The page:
Elaine Anderson Family Policy Analysis (fmst 452/698A) Fall 1998



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Elaine Anderson

Family Policy Analysis

FAMILY POLICY ANALYSIS (FMST 452/698A)

Fall 1998
Instructor: Dr. Elaine Anderson

Office: 1204H Marie Mount Hall

Office Phone: (301) 405-4010

Office Hours: Monday 2:00-3:00; Wednesday 2:00-3:00; or by appointment


Course Description

The impact of government policy on family life at both the federal and state level will be discussed. The course will emphasize the current state of families and the implications for family policy. In addition, policy making as it is related to women and children in particular, will be explored. Finally, emphasis on the process of policy formation, implementation, and evaluation will be reviewed.


The goal of this course is to empower students with a better understanding of families, policy making, and the political process. The course format is designed to facilitate interaction between all class participants and to provide students with the opportunity to determine the direction of their class projects and to take responsibility for their learning.
Texts

  1. Fuchs, Victor R., How We Live. Harvard University Press, 1983.




  1. I. Zimmerman, S. Understanding Family Policy. Sage Publications, 1988.




  1. II. Zimmerman, S. Family Policies and Family Well-being. Sage Publications, 1992.




  1. Additional readings will also be handed out periodically in class throughout the semester.


Code of Academic Integrity

The Department of Family Studies, as a unit within the University at College Park supports and abides by the University's Code of Academic Integrity. This code states, "All members of the University community -students, faculty, and staff, share the responsibility and authority to challenge and make known acts of apparent academic dishonesty."


The Code of Academic Integrity of the University of Maryland defines "academic dishonesty" as "any of the following acts when committed by a student:


  1. Cheating: intentionally using or attempting to use unauthorized materials, information, or study aids in any academic exercise.




  1. Fabrication: intentional and unauthorized falsification or invention of any information or citation in an academic exercise.




  1. Facilitating academic dishonesty: intentionally or knowingly helping or attempting to help another to violate any provisions of this Code.

  2. Plagiarism: intentionally or knowingly representing the words or ideas of another as one's own in any academic exercise.

It is expected that every student in FMST 452/698A will adhere to The Code of Academic Integrity. Any violation will not be tolerated and will be dealt with according to the rules set forth by the University.


Course Requirements

25%--Final Exam (Essay)

25%--Final Paper

10%--Paper Presentation

10%--Readings Analysis and Current Events

10%--Class Participation and Attendance

10%--Family Impact Analysis

10%--Attend Legislative or Public Hearing


Course Grading Scale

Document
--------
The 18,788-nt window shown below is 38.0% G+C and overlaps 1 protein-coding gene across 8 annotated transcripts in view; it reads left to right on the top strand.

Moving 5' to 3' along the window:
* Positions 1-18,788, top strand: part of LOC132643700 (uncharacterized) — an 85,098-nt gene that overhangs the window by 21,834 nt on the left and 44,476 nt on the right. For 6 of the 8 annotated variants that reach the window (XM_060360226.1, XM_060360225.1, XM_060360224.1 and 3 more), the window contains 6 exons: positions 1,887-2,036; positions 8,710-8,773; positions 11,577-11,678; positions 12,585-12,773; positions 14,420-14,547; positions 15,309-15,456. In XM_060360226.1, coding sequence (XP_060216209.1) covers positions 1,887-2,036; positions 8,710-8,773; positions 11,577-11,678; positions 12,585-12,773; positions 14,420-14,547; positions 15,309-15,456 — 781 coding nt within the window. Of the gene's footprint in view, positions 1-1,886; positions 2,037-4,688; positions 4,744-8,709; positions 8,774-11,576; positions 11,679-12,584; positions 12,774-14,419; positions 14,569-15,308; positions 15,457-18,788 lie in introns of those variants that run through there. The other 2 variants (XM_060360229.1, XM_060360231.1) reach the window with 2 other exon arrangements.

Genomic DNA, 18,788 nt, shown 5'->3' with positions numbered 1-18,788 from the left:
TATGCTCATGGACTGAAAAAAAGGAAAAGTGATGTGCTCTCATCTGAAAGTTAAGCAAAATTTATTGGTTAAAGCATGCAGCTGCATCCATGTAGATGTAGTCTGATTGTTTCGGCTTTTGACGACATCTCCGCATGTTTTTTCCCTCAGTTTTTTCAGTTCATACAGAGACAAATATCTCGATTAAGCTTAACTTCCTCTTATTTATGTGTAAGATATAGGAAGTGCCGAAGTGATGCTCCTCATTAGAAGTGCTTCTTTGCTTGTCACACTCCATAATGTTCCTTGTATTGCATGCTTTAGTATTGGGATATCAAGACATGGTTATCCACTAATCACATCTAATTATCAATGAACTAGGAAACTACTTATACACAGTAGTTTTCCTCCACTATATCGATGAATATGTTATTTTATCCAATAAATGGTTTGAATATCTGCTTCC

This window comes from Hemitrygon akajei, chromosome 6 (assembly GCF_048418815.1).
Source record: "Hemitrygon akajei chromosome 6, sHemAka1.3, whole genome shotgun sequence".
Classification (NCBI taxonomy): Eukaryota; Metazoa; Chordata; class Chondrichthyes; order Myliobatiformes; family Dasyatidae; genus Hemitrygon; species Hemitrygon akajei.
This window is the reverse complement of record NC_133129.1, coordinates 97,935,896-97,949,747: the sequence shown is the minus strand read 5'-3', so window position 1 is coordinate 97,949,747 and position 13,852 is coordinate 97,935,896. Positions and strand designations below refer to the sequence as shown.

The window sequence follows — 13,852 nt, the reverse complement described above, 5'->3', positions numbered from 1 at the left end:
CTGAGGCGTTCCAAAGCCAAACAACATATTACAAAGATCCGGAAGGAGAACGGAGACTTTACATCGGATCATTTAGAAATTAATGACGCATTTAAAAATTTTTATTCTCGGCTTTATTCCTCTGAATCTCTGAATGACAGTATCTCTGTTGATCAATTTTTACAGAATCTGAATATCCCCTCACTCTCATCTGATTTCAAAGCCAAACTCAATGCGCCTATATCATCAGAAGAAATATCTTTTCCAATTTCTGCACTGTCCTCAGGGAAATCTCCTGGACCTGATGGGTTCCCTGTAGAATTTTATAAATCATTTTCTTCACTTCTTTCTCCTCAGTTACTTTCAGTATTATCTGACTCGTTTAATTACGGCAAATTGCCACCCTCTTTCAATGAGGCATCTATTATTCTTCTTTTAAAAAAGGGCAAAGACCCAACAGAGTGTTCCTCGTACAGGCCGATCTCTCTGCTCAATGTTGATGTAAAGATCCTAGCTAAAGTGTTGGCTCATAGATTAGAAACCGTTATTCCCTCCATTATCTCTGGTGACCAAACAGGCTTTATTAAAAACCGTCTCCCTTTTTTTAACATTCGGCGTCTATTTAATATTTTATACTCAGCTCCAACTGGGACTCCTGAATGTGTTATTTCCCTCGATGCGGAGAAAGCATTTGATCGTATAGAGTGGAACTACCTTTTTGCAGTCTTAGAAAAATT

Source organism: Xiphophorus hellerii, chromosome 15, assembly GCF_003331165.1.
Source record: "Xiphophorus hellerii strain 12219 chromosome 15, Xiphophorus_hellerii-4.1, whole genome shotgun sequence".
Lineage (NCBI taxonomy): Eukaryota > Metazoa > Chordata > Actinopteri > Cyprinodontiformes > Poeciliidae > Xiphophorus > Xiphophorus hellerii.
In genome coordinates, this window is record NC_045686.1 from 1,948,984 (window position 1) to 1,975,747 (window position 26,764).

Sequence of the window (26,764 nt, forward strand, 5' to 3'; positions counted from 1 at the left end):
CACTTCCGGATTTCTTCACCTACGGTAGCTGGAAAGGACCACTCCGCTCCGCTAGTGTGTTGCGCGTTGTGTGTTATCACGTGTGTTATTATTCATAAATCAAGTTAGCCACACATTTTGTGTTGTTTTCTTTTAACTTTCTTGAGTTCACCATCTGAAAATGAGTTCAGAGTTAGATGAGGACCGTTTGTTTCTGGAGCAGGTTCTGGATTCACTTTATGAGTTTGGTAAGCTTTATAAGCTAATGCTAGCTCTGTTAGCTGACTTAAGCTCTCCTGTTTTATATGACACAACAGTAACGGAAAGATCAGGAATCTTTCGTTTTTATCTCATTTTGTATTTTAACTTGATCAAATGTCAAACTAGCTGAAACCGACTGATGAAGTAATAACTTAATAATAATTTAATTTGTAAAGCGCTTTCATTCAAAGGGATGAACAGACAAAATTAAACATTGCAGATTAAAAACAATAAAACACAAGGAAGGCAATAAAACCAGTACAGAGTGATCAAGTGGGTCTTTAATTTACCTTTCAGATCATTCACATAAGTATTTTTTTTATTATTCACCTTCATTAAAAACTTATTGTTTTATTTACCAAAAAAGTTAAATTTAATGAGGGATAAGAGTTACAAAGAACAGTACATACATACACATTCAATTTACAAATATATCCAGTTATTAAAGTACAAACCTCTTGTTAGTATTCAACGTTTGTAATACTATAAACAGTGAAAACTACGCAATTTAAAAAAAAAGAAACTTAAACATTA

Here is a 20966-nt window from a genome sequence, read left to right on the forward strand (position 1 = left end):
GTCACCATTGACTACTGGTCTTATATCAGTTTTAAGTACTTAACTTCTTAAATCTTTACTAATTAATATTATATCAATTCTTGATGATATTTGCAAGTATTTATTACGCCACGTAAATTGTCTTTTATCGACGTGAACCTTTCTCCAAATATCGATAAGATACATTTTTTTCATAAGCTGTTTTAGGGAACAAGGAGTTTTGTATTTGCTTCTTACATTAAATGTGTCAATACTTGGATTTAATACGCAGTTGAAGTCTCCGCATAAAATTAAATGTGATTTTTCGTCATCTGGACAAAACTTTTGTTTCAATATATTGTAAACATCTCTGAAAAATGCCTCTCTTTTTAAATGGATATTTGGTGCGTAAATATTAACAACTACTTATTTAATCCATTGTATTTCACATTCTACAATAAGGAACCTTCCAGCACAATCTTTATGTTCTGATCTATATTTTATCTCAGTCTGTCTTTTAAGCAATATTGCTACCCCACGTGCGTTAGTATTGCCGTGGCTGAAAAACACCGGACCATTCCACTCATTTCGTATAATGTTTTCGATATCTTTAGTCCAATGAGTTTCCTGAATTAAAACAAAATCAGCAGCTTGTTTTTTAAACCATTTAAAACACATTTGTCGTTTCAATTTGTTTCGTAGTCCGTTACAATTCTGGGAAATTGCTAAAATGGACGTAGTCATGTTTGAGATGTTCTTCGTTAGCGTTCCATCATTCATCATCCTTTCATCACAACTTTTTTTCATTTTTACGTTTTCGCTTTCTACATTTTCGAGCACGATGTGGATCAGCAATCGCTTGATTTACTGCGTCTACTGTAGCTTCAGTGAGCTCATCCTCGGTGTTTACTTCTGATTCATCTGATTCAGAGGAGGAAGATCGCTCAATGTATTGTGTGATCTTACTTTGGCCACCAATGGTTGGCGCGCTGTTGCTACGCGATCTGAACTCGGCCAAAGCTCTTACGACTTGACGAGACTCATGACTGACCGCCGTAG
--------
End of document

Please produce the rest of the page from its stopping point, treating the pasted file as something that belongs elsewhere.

A= 91


B= 90-81

C= 80-71


D= 70-61

F= 60 & Below


Course Outline

August 31



  • Introduction

September 7



  • Labor Day - No Class

September 14






  • Readings

    • Fuchs pp. 104, 219-242

    • Zimmerman I. p. 13-43

    • Zimmerman II. p. 3-21

September 21



  • Topic

    • Family Policy Components

    • Family Policy History




  • Readings

    • Fuchs pp. l5-89

    • Zimmerman I. p. 44-73

    • Zimmerman II. p. 22-35

September 28



  • Topic

    • Social Policy

    • Meet at McKeldin Library 2nd Fl., Govt. Documents




  • Readings

    • Fuchs pp. 159-217

    • Zimmerman I. p. 74-100

    • Zimmerman II. p. 36-53

October 5






  • Readings

    • Fuchs pp. 159-217

    • Zimmerman I. p. 103-125

October 12



  • Topic

    • Presentations of Family Analysis

    • Family Policy - Political Context, e.g. Family Protection Act, Values, Family Code




  • Readings

    • Zimmerman II. p. 57-150

October 19



  • Topic

    • Policy Components and Policy

    • Writing, Internal Policy Making and Values




  • Readings

    • Zimmerman I. p. 126-144

    • Zimmerman II. p.153-166

October 16



  • Topic

    • Begin Policy Process



  • Readings

    • Zimmerman I. p. 145-157

November 2



  • Topic

    • Policy Process (cont'd)




  • Readings

    • Zimmerman I. p. 158-174

November 9



  • Topic

    • Regulations, Sunset, and Advocacy/Involvement with change

    • Essay Exam handed out

    • Legislative hearing summary due




  • Readings

    • Zimmerman I. p. 175-183

November 16



  • No Class, Work on Essays and Papers!!

November 23



  • Topic

    • Advocacy Discussion (Cont'd)

    • Wrap-up on Policy Research and Jobs

November 30



  • Topic

    • Class presentation

    • Essay Exam Due

December 7




Readings Analysis

Each week you are to write a one-page maximum reaction to the readings for the upcoming week. This is not to be a summary of the readings, but your thoughts and reactions in terms of agreement or disagreement, relevancy, or relationship to other readings and ideas. You will receive either a check-plus, check or check-minus for each reaction paper. The days you are to do an analysis will be identified in class.


Current Events